New Profile Prospectus Important Step Toward Concise Disclosure
New York, July 31, 1995 - The Investment Company Institute today applauded Securities and Exchange Commission Chairman Arthur J. Levitt, Jr.'s initiative in launching the "profile prospectus." The profile prospectus will be used by eight participating mutual fund groups on an experimental basis starting August 1st. It is intended to provide a clear and concise summary of key information that an investor needs to know about a mutual fund, presented in a standardized format that facilitates comparison between funds.
Speaking with Mr. Levitt and Philip A. Feigin, President of the North American Securities Administrators Association, at a briefing here to unveil prototypes of the new profile disclosure document, Institute President Matthew P. Fink declared: "The profile is an important step in the process of making mutual funds' mandatory disclosure information more readily understandable to the investing public."
"The mutual fund industry has worked for many years with the Securities and Exchange Commission to develop a mutual fund prospectus for real people," Mr. Fink said, noting the introduction of a two-part prospectus in 1983 and specific suggestions to eliminate unnecessary disclosure. "The profile prospectus is another significant step toward concise disclosure of the information investors need to know before they invest," he said.
Current and prospective shareholders of the 24 participating funds now will begin to receive the profile prospectus when they receive the current full prospectus, Mr. Fink said. As a next step, the profile will be subjected to a rigorous empirical analysis. The research will be designed, among other things, to determine whether the profile makes it easier for investors to focus on the key issues they need to know before investing. The evaluation also will seek to determine whether the profile provides the range and type of information investors seek when they set out to purchase a mutual fund. In addition, the testing will assess the profile's effectiveness as a disclosure document and its usefulness to investors in comparing different funds with one another.
"Depending upon the results of this evaluation, we hope the SEC may be in a position to move beyond this limited experiment and authorize mutual funds generally to use the profile on a stand-alone basis," Mr. Fink said. "Of course, even were this authorized, all fund shareholders still would have the full current prospectus available to them."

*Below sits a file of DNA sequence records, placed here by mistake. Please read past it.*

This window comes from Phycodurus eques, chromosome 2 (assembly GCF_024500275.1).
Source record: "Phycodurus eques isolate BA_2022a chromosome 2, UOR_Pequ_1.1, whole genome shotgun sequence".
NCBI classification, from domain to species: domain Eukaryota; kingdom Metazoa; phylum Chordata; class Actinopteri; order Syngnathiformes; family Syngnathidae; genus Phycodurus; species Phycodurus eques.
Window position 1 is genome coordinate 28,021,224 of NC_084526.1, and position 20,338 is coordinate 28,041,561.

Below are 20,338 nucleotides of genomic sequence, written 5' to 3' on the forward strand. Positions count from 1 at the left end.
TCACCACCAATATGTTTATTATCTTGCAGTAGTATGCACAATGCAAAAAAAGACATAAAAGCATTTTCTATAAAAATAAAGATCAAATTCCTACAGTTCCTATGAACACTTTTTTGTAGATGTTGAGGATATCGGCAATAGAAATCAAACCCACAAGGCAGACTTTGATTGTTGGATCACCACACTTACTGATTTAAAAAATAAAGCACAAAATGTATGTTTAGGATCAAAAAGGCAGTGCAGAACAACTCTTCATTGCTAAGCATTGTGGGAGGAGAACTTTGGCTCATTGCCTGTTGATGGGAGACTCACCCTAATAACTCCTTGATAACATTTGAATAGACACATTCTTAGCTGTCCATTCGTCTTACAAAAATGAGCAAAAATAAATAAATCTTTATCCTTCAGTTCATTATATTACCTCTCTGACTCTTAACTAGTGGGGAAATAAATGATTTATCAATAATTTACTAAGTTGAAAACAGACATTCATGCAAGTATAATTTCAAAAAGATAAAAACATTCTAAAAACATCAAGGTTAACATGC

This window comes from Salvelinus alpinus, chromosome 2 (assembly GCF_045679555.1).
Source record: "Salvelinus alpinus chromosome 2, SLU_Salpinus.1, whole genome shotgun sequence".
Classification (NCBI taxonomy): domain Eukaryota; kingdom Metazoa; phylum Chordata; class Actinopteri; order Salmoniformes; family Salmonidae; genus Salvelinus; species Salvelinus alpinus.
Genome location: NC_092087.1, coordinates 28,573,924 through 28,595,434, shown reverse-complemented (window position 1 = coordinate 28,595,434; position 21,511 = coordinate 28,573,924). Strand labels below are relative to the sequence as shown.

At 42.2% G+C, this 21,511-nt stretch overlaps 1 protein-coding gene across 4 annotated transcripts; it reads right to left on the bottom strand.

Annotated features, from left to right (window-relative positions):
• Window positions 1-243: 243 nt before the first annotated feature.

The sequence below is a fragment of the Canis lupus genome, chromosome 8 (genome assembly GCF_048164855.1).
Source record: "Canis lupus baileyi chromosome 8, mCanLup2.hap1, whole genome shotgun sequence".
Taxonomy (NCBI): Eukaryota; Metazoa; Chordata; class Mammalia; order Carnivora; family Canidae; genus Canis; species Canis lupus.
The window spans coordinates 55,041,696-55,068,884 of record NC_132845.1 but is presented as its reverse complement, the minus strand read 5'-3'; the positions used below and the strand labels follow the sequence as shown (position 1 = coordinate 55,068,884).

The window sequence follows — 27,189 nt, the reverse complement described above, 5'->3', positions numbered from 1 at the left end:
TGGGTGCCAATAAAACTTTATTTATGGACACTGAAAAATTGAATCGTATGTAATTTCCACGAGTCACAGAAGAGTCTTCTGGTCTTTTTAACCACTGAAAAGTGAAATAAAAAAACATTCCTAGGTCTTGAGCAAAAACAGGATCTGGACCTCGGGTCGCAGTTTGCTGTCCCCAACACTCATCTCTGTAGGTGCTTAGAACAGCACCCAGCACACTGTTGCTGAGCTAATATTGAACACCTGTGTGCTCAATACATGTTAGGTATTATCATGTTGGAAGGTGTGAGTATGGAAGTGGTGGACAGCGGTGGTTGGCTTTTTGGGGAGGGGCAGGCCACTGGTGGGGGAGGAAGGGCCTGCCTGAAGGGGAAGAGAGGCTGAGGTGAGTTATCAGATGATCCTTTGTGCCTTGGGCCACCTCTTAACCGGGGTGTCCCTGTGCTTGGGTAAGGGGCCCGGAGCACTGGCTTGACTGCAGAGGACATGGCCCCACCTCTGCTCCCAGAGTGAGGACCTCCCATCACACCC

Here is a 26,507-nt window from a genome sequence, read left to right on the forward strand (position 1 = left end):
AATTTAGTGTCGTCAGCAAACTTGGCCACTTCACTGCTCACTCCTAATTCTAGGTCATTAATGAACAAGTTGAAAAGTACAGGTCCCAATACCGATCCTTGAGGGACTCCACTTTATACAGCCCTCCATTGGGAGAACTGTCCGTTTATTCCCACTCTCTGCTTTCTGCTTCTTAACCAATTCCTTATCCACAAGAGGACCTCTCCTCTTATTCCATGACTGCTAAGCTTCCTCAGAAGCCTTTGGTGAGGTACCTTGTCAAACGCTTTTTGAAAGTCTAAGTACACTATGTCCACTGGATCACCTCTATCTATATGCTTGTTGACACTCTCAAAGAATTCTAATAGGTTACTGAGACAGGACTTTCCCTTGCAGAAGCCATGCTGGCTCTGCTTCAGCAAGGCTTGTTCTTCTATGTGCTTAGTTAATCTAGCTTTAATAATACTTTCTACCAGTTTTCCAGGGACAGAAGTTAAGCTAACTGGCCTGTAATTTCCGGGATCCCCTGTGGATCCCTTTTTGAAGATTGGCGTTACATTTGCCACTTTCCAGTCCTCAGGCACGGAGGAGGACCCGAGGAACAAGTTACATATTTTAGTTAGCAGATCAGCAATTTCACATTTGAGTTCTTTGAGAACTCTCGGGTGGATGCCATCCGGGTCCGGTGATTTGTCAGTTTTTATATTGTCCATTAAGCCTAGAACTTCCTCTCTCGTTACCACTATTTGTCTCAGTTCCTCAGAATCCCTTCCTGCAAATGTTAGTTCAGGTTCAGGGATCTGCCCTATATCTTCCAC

Each profile prospectus presents, in the same order, 11 critical points of information that investors need to know, including the fund's goals, investment strategies, risk, appropriateness, fees and expenses. A bar chart in the profile prospectus graphically depicts the fund's total return for each of the last 10 calendar years. The profile names the fund's investment adviser, tells how investors may purchase and redeem shares, and states when and how distributions are made and what other services the fund offers to investors.
Over the next year, for purposes of this experiment, the SEC is requiring that profile prospectuses be used only in accompaniment with the full statutory prospectus.
The companies participating in the project are: American Express Financial Corporation (IDS Funds); Bank of America N.T. & S.A. (Pacific Horizon Funds); Capital Research & Management Company (American Funds); The Dreyfus Corporation; Fidelity Investments; T. Rowe Price Associates, Inc.; Scudder Stevens & Clark; and The Vanguard Group, Inc.
The Investment Company Institute is the national association of the mutual fund industry. Its membership includes 5,607 mutual funds, with total assets of $2.3 trillion owned by about 40 million individual shareholders.